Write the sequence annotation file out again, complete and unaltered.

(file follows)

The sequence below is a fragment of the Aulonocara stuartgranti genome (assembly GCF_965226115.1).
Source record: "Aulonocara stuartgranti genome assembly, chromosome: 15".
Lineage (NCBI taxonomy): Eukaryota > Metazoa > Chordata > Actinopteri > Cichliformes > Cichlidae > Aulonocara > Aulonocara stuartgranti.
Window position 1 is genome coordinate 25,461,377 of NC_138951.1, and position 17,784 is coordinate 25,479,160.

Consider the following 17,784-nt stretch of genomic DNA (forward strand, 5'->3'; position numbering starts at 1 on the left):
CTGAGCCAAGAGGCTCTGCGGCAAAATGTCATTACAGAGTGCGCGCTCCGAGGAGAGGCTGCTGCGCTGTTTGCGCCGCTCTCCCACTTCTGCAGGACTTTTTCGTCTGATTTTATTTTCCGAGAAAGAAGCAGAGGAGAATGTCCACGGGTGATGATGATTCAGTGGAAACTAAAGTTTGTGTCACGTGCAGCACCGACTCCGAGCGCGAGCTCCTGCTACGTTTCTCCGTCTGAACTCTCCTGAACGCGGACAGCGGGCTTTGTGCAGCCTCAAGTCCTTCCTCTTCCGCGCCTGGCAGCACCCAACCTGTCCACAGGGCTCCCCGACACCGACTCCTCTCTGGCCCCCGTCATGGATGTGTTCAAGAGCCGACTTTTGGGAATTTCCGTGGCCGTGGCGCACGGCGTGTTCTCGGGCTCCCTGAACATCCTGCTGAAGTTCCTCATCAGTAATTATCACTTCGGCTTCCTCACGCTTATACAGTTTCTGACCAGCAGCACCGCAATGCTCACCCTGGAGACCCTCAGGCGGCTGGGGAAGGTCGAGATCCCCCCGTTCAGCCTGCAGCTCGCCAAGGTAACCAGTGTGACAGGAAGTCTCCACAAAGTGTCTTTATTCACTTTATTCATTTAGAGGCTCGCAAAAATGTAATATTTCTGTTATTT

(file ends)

The sequence below is a fragment of the Aulonocara stuartgranti genome (assembly GCF_965226115.1).
Source record: "Aulonocara stuartgranti genome assembly, chromosome: 15".
Lineage (NCBI taxonomy): Eukaryota > Metazoa > Chordata > Actinopteri > Cichliformes > Cichlidae > Aulonocara > Aulonocara stuartgranti.
Window position 1 is genome coordinate 25,461,377 of NC_138951.1, and position 17,784 is coordinate 25,479,160.

Consider the following 17,784-nt stretch of genomic DNA (forward strand, 5'->3'; position numbering starts at 1 on the left):
CTGAGCCAAGAGGCTCTGCGGCAAAATGTCATTACAGAGTGCGCGCTCCGAGGAGAGGCTGCTGCGCTGTTTGCGCCGCTCTCCCACTTCTGCAGGACTTTTTCGTCTGATTTTATTTTCCGAGAAAGAAGCAGAGGAGAATGTCCACGGGTGATGATGATTCAGTGGAAACTAAAGTTTGTGTCACGTGCAGCACCGACTCCGAGCGCGAGCTCCTGCTACGTTTCTCCGTCTGAACTCTCCTGAACGCGGACAGCGGGCTTTGTGCAGCCTCAAGTCCTTCCTCTTCCGCGCCTGGCAGCACCCAACCTGTCCACAGGGCTCCCCGACACCGACTCCTCTCTGGCCCCCGTCATGGATGTGTTCAAGAGCCGACTTTTGGGAATTTCCGTGGCCGTGGCGCACGGCGTGTTCTCGGGCTCCCTGAACATCCTGCTGAAGTTCCTCATCAGTAATTATCACTTCGGCTTCCTCACGCTTATACAGTTTCTGACCAGCAGCACCGCAATGCTCACCCTGGAGACCCTCAGGCGGCTGGGGAAGGTCGAGATCCCCCCGTTCAGCCTGCAGCTCGCCAAGGTAACCAGTGTGACAGGAAGTCTCCACAAAGTGTCTTTATTCACTTTATTCATTTAGAGGCTCGCAAAAATGTAATATTTCTGTTATTT